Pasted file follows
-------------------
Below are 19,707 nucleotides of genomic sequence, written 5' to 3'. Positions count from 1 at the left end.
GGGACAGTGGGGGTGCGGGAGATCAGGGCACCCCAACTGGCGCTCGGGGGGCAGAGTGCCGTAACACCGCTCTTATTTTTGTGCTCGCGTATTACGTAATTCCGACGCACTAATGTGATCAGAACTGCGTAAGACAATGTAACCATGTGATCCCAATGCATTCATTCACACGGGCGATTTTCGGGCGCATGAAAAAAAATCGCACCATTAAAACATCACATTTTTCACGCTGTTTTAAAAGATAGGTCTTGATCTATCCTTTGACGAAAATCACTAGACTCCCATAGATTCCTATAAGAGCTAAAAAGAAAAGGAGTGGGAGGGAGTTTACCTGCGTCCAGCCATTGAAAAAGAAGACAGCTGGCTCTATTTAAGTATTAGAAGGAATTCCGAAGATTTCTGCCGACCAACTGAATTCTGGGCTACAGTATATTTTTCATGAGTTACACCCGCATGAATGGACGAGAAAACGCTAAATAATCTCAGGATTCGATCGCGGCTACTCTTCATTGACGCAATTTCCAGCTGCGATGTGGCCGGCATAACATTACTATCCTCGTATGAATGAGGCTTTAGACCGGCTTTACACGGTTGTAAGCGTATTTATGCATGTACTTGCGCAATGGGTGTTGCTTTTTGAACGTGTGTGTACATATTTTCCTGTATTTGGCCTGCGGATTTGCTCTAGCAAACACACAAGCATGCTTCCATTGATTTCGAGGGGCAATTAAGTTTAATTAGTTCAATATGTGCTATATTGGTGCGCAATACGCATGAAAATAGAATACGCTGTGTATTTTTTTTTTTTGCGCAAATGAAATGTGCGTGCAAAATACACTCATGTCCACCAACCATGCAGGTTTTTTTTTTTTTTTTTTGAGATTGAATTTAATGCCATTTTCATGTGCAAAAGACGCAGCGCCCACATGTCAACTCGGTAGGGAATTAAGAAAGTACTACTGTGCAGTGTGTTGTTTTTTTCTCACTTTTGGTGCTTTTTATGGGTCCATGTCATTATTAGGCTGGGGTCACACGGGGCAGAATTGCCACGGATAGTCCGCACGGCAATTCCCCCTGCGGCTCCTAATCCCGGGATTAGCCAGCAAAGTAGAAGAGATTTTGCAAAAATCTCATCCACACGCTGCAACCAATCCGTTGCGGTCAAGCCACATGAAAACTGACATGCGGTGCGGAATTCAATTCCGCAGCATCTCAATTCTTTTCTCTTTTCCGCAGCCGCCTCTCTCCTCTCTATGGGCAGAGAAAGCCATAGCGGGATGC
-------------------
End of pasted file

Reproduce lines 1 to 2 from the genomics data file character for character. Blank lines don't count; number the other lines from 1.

Below are 19,707 nucleotides of genomic sequence, written 5' to 3'. Positions count from 1 at the left end.
GGGACAGTGGGGGTGCGGGAGATCAGGGCACCCCAACTGGCGCTCGGGGGGCAGAGTGCCGTAACACCGCTCTTATTTTTGTGCTCGCGTATTACGTAATTCCGACGCACTAATGTGATCAGAACTGCGTAAGACAATGTAACCATGTGATCCCAATGCATTCATTCACACGGGCGATTTTCGGGCGCATGAAAAAAAATCGCACCATTAAAACATCACATTTTTCACGCTGTTTTAAAAGATAGGTCTTGATCTATCCTTTGACGAAAATCACTAGACTCCCATAGATTCCTATAAGAGCTAAAAAGAAAAGGAGTGGGAGGGAGTTTACCTGCGTCCAGCCATTGAAAAAGAAGACAGCTGGCTCTATTTAAGTATTAGAAGGAATTCCGAAGATTTCTGCCGACCAACTGAATTCTGGGCTACAGTATATTTTTCATGAGTTACACCCGCATGAATGGACGAGAAAACGCTAAATAATCTCAGGATTCGATCGCGGCTACTCTTCATTGACGCAATTTCCAGCTGCGATGTGGCCGGCATAACATTACTATCCTCGTATGAATGAGGCTTTAGACCGGCTTTACACGGTTGTAAGCGTATTTATGCATGTACTTGCGCAATGGGTGTTGCTTTTTGAACGTGTGTGTACATATTTTCCTGTATTTGGCCTGCGGATTTGCTCTAGCAAACACACAAGCATGCTTCCATTGATTTCGAGGGGCAATTAAGTTTAATTAGTTCAATATGTGCTATATTGGTGCGCAATACGCATGAAAATAGAATACGCTGTGTATTTTTTTTTTTTGCGCAAATGAAATGTGCGTGCAAAATACACTCATGTCCACCAACCATGCAGGTTTTTTTTTTTTTTTTTTGAGATTGAATTTAATGCCATTTTCATGTGCAAAAGACGCAGCGCCCACATGTCAACTCGGTAGGGAATTAAGAAAGTACTACTGTGCAGTGTGTTGTTTTTTTCTCACTTTTGGTGCTTTTTATGGGTCCATGTCATTATTAGGCTGGGGTCACACGGGGCAGAATTGCCACGGATAGTCCGCACGGCAATTCCCCCTGCGGCTCCTAATCCCGGGATTAGCCAGCAAAGTAGAAGAGATTTTGCAAAAATCTCATCCACACGCTGCAACCAATCCGTTGCGGTCAAGCCACATGAAAACTGACATGCGGTGCGGAATTCAATTCCGCAGCATCTCAATTCTTTTCTCTTTTCCGCAGCCGCCTCTCTCCTCTCTATGGGCAGAGAAAGCCATAGCGGGATGC